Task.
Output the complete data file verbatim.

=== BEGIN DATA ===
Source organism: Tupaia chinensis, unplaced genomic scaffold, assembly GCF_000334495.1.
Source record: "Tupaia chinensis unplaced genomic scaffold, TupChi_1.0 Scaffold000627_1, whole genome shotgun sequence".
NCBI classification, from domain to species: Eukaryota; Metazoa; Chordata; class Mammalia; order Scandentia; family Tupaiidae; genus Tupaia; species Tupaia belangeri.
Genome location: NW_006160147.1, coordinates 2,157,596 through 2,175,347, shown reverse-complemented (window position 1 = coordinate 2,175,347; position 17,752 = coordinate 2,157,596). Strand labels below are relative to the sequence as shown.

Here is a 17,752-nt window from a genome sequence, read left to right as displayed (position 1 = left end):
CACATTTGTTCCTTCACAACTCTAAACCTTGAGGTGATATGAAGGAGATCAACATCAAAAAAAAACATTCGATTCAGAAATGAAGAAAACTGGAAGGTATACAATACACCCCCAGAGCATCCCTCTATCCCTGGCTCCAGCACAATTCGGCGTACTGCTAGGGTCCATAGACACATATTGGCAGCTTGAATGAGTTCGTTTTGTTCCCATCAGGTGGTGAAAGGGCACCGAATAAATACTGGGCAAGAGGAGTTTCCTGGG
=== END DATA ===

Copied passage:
Source organism: Tupaia chinensis, unplaced genomic scaffold, assembly GCF_000334495.1.
Source record: "Tupaia chinensis unplaced genomic scaffold, TupChi_1.0 Scaffold000627_1, whole genome shotgun sequence".
NCBI classification, from domain to species: Eukaryota; Metazoa; Chordata; class Mammalia; order Scandentia; family Tupaiidae; genus Tupaia; species Tupaia belangeri.
Genome location: NW_006160147.1, coordinates 2,157,596 through 2,175,347, shown reverse-complemented (window position 1 = coordinate 2,175,347; position 17,752 = coordinate 2,157,596). Strand labels below are relative to the sequence as shown.

Here is a 17,752-nt window from a genome sequence, read left to right as displayed (position 1 = left end):
CACATTTGTTCCTTCACAACTCTAAACCTTGAGGTGATATGAAGGAGATCAACATCAAAAAAAAACATTCGATTCAGAAATGAAGAAAACTGGAAGGTATACAATACACCCCCAGAGCATCCCTCTATCCCTGGCTCCAGCACAATTCGGCGTACTGCTAGGGTCCATAGACACATATTGGCAGCTTGAATGAGTTCGTTTTGTTCCCATCAGGTGGTGAAAGGGCACCGAATAAATACTGGGCAAGAGGAGTTTCCTGGG